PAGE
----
Mark Surman - Mozilla Webmaker: Digital Literacy Through Making and Sharing

A chat about the ongoing process of making Webmaker, and how the project is learning from (and collaborating with) educational practitioners and tech instructors to build a more web literate planet.

About The Speaker(s)

A community activist and technology executive of 20+ years, Mark currently serves as the Executive Director at Mozilla, makers of Firefox and one of the largest social enterprises in the world. At Mozilla, he is focused on using the open technology and ethos of the web to transform fields such as education, journalism and filmmaking. You can Follow him on Twitter at @msurman.

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Resources

Mozilla Webmaker is a new program aimed at helping millions of people--especially youth--move from using the web to making the web. Webmaker provides tools, starter projects and a growing global community of mentors and instructors to help people make, learn and share together--acquiring digital literacy skills, webmaking basics like HTML, CSS and JavaScript, and using the open building blocks of the web for their own creativity, innovation and self-expression.

Download a PDF of this session's Livestream Chat archive

Access the collaborative document of key points, insights, questions and resources from this session

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Resources Mentioned

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Questions Asked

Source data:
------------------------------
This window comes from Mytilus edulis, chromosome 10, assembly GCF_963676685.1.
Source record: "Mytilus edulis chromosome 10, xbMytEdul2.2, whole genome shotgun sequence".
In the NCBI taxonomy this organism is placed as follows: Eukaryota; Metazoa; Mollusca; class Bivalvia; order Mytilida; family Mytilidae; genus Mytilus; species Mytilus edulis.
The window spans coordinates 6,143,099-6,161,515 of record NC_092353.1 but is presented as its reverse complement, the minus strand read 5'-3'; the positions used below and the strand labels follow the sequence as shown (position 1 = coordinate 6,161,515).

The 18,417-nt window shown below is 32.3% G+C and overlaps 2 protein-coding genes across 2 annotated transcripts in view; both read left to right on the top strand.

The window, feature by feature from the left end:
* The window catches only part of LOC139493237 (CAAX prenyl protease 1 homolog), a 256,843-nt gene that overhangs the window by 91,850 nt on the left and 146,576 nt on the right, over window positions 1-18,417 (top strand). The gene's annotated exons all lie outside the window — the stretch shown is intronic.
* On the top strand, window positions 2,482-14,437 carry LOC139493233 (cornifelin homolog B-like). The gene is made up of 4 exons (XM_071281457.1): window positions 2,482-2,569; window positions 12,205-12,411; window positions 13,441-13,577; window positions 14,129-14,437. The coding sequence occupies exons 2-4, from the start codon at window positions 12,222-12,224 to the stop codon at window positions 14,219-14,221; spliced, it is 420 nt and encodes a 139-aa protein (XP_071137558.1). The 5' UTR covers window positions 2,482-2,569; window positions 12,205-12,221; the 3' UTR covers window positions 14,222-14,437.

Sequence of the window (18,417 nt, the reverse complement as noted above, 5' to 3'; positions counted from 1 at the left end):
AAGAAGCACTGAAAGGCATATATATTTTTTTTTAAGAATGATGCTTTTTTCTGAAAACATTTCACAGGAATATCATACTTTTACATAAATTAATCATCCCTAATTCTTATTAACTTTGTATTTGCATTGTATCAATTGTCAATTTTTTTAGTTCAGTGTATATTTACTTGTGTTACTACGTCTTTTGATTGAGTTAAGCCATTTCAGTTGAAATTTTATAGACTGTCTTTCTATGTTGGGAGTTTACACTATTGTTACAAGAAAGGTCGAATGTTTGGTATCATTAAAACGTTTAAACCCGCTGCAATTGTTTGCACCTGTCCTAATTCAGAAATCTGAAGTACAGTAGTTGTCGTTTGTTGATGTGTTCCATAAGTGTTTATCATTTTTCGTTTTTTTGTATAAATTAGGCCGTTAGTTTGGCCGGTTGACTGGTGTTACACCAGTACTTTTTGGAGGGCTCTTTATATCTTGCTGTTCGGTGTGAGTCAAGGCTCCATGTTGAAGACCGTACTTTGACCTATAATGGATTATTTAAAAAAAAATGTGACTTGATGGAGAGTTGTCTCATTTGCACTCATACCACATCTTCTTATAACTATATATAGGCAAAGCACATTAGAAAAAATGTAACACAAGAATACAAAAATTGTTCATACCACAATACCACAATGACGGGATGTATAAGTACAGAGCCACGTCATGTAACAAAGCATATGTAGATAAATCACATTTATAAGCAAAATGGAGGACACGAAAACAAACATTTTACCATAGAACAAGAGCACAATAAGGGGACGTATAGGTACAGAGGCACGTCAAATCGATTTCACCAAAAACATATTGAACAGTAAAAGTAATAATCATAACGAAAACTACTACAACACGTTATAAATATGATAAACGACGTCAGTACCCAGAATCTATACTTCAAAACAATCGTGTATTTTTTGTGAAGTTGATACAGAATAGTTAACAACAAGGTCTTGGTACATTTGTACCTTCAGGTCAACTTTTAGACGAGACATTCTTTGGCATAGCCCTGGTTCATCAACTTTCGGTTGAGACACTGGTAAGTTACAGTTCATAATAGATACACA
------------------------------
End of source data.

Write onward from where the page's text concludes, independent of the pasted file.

• (18:20) I'd like to know how one would implement [Makerspaces/hackerspaces] in an academic library environment and if, perhaps, how you would justify it or get funding for things of this nature?
  • (22:25) Do you have any ideas for incorporating Webmaker tools within a strictly online environment?
  • (26:26) Beyond making these Webmaking tools available, are there programs that train and support teachers in K-12 schools with using these tools?
  • (33:32) How can we use Webmaker tools to improves scores on state-administered testing?
  • (37:20) Are you contemplating doing any MOOCs around Webmaking, Mark?
  • (40:13) When these badges appear in different locations on the web and they are the same badges in different areas, or when a badge can be recognized out of its original context--how does that really serve connected learning, connecting the different learning environments? I'm wondering if you guys see the potential for badges to really connect various disciplines with a sort of validation process?
  • (43:17) Shouldn't badges be connected to products that reflect the value of the badge?
  • (46:09) Has Mozilla done any partnership with museums or contemplating any partnerships with museums?
  • (51:15) Do you have any new [Webmaker] tools on tap?
  • (54:08) How can librarians possibly mentor people into communities of practice that value hacking and making?

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List of Hangout Participants

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